February 28, 2013
The American Civil Liberties Union and the ACLU of Pennsylvania have sent a letter requesting that school officials at Governor Mifflin School District in Berks County stop using Internet filters that violate students’ First Amendment free speech rights. The district uses a “sexuality” filter that blocks sites that express support of lesbian, gay, bisexual, and transgender (LGBT) people, and an “intolerance” filter that blocks political advocacy sites that are labeled as intolerant.
Junior Maison Fioravante discovered that Governor Mifflin Senior High School was blocking access to web content geared toward LGBT communities while researching for a class project on social issues. However, sites for organizations that condemn homosexuality were not blocked. Fioravante circulated a petition and online video asking the school to stop blocking these sites, which has over 3,200 signatures.
“It’s not only important for support for LGBT students and those questioning their sexual identities to be able to access these sites, but also for students who simply want information for school projects,” said Fioravante. “It’s wrong for my school to determine that this kind of information is too sensitive for the student body.”
Fioravante was unable to access websites for organizations like the Gay, Lesbian & Straight Education Network (GLSEN), Safe Schools Coalition, Freedom to Marry, the Equality Federation and Lambda Legal. Those sites were blocked for falling into the commercial filtering software’s “sexuality” filter.
“Being able to access information on the Internet at the school library is not only critical for academic purposes, it can also be a lifeline for LGBT students in crisis who don’t feel safe seeking support on their home computers,” said Reggie Shuford, executive director of the ACLU of Pennsylvania. “Blocking these sites not only violates the First Amendment, but it does a disservice to students trying to learn about themselves and the world around them.”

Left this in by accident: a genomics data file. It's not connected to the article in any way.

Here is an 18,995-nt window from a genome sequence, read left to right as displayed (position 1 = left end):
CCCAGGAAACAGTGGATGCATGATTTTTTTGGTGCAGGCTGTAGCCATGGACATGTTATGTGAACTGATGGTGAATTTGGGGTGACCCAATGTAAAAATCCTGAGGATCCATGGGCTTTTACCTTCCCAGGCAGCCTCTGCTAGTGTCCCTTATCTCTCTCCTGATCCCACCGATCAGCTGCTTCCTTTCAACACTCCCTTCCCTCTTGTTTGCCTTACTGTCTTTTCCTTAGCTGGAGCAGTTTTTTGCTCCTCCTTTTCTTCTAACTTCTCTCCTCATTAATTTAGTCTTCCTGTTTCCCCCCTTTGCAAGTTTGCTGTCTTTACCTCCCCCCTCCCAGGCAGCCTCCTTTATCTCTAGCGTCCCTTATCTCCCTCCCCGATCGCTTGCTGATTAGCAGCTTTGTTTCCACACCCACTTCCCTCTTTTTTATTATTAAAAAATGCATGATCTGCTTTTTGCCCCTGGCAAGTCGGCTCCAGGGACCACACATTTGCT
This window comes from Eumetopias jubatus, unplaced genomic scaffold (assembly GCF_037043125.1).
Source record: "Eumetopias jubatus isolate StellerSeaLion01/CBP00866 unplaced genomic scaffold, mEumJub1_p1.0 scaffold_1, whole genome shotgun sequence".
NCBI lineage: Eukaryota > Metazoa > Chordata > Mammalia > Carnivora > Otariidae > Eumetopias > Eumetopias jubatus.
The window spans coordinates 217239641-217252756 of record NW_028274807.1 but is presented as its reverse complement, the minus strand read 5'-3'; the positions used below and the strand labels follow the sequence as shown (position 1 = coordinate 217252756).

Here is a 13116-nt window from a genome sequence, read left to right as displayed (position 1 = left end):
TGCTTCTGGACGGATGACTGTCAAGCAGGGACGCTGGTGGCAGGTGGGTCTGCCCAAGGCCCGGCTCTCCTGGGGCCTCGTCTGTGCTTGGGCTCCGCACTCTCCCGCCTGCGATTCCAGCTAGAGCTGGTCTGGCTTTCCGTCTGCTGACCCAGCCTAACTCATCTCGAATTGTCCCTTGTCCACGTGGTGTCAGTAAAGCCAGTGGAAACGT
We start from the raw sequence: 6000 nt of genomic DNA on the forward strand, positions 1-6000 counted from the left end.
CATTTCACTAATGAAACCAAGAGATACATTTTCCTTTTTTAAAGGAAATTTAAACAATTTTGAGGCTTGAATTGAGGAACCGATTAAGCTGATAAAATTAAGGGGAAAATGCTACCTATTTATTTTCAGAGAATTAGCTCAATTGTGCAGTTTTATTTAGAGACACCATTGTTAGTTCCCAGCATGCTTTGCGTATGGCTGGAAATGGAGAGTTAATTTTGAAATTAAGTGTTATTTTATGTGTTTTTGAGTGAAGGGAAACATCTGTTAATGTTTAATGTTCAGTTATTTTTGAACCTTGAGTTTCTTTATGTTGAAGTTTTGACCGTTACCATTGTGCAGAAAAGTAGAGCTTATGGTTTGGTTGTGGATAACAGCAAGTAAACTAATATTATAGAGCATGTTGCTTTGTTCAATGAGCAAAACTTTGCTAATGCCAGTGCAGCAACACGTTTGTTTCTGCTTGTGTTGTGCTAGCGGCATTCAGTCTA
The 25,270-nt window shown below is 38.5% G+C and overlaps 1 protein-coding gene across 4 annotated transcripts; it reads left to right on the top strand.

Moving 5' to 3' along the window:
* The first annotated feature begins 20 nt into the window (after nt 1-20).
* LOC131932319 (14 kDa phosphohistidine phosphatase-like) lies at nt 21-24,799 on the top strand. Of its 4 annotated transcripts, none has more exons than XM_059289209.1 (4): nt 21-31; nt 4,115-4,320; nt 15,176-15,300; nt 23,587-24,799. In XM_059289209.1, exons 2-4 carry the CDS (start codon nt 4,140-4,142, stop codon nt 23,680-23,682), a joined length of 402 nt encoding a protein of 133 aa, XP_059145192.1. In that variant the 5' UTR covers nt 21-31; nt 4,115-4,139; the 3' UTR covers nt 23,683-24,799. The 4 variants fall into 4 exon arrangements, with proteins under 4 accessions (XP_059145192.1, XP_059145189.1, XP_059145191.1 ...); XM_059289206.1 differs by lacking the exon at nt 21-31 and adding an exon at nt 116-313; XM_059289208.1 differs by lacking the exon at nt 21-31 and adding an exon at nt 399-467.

Although the “sexuality” filter blocks only websites that express an LGBT-supportive viewpoint, a separate filter called “intolerance” blocks some websites from organizations like the National Organization for Marriage and the Family Research Council, which oppose legal protections for LGBT people.
“Regardless of whether you support or oppose legal protections for LGBT people, these sorts of viewpoint-based filters puts everyone’s First Amendment rights at risk,” said Joshua Block, staff attorney with the ACLU LGBT Project. “If you give school officials the power to censor viewpoints they don’t like, they may use that power to block your own viewpoint too.”
Governor Mifflin School District uses filtering software from Smoothwall, Ltd. Last year, a federal judge ruled against a school district in Camdenton, Missouri, that refused to remove a similar discriminatory filter.
The letter asks the district to advise the ACLU by March 14 whether and how it will address the filtering problem.
More information, including a copy of today’s letter to the school district, can be found here: www.aclu.org/free-speech-lgbt-rights/governor-mifflin-school-district-and-filtering-lgbt-online-content.
More information on the ACLU’s work on LGBT school issues can be found here: www.aclu.org/safeschools.